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Skill-Biased Technical Change and the Cost of Higher Education

  • John Bailey Jones
  • Fang Yang

We document the growth in higher education costs and tuition over the past 50 years. To explain these trends, we develop a general equilibrium model with skill- and sector-biased technical change. We assume that higher education suffers from Baumol's (1967) service sector disease, in that the quantity of labor and capital needed to educate a student is constant over time. Finding the model's parameters through a combination of calibration and estimation, we show that it can explain the rise in college costs between 1961 and 2009, along with the increase in college attainment and the increase in the relative earnings of college graduates. We finish by using the model to perform a number of numerical experiments.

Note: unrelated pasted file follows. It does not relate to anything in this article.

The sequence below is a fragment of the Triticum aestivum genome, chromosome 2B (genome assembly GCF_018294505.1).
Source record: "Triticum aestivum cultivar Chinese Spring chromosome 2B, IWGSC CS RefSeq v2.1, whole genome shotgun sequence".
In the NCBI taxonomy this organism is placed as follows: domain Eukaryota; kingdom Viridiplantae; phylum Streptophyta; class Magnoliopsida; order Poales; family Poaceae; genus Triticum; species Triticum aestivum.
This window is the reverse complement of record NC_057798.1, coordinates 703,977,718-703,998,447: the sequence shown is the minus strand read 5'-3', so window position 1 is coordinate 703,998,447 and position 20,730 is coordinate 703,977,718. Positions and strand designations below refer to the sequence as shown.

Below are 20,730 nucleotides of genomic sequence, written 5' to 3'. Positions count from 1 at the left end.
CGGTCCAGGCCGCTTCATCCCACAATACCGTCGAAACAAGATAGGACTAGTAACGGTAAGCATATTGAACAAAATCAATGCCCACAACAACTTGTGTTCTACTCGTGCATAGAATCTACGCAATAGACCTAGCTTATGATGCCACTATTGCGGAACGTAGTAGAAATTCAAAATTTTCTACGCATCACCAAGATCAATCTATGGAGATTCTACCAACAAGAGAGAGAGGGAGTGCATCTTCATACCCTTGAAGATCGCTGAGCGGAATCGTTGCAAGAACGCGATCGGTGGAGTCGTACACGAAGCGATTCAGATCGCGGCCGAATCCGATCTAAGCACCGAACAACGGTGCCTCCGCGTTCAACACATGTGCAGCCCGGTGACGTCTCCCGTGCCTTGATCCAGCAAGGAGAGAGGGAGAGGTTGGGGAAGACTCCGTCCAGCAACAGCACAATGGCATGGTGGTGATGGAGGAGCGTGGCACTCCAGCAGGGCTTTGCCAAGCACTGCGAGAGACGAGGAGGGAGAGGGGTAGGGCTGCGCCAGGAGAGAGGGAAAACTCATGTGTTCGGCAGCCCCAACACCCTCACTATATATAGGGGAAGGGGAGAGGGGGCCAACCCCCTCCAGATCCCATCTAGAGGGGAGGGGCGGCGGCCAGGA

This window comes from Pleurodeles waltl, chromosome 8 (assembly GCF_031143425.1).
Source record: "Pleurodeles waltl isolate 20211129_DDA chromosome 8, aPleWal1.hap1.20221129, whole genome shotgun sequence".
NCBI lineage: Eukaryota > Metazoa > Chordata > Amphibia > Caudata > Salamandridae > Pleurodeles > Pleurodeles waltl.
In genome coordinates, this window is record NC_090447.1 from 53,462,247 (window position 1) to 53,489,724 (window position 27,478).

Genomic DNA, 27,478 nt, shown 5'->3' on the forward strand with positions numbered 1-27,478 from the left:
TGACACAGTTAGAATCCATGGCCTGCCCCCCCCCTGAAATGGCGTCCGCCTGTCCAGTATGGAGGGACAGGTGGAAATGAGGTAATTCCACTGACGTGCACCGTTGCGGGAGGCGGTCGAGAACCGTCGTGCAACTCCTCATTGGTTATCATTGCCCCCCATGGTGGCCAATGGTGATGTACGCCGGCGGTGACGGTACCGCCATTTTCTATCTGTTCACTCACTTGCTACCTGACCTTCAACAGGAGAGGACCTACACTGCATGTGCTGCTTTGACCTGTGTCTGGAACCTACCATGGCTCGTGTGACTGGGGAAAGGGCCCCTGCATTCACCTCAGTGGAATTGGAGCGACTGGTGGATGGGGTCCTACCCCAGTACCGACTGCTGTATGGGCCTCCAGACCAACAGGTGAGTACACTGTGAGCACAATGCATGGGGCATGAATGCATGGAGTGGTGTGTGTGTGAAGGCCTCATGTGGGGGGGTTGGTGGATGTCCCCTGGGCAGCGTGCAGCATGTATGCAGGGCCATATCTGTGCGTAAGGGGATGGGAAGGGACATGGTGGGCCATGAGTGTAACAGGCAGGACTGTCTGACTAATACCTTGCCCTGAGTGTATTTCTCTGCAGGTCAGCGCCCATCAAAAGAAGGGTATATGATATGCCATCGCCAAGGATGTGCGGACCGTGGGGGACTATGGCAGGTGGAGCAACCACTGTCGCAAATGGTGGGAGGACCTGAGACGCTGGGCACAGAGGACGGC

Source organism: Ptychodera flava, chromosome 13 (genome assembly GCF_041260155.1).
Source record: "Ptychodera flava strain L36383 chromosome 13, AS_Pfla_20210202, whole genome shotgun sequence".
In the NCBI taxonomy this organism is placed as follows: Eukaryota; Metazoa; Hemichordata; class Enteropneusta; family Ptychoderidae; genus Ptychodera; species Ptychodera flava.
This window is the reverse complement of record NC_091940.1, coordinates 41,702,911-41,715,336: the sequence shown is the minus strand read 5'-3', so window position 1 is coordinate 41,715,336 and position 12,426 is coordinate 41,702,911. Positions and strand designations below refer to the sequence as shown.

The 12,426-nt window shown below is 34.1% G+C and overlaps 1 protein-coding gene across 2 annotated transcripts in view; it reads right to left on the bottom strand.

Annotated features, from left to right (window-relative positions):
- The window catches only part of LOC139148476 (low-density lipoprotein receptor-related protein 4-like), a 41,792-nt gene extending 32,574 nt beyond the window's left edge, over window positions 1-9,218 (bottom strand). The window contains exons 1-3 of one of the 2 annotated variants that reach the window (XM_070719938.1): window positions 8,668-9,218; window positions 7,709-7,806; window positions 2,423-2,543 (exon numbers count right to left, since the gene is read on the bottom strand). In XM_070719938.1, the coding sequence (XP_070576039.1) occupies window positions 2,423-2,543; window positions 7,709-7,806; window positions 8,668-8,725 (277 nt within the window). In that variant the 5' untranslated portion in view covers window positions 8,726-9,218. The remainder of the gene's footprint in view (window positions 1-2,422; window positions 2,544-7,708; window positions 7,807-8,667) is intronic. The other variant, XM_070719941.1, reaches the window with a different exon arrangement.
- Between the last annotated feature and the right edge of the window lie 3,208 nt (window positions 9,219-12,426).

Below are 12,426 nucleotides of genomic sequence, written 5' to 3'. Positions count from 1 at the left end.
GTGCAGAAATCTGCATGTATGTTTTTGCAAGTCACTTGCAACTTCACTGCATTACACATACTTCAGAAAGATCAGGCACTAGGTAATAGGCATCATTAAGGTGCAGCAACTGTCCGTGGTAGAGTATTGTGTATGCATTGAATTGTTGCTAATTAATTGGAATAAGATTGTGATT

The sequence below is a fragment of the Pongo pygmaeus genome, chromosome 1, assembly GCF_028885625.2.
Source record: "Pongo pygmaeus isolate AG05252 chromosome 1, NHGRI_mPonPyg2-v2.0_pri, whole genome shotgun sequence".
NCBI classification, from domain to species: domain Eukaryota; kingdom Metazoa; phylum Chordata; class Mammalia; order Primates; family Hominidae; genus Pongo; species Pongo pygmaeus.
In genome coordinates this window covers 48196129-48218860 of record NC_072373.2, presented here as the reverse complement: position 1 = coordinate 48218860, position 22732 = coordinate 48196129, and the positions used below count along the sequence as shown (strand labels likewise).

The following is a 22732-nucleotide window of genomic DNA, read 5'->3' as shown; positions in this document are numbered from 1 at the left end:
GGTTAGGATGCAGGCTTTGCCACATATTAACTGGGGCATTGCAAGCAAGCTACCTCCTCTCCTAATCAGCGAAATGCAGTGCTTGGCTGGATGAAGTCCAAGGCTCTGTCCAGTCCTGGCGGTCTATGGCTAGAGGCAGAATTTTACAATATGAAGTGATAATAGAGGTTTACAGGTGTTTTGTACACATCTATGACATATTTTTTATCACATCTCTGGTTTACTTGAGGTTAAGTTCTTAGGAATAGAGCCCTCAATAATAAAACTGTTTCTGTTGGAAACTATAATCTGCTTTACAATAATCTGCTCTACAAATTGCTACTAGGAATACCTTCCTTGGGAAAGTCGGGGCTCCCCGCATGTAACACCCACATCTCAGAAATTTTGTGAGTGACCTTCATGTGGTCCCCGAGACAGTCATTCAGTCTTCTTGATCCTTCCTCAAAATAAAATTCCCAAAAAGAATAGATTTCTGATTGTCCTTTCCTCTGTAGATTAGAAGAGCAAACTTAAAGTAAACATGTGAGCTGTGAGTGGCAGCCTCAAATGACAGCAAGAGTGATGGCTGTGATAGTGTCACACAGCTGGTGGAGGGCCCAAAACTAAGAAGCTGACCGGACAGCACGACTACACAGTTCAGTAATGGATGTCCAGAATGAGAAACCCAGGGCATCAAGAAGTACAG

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File URL: http://www.albany.edu/economics/research/workingp/2012/jonesandyang.pdf
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Paper provided by University at Albany, SUNY, Department of Economics in its series Discussion Papers with number 12-08.

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Date of creation: 2012
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Handle: RePEc:nya:albaec:12-08
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Department of Economics, BA 110 University at Albany State University of New York Albany, NY 12222 U.S.A.

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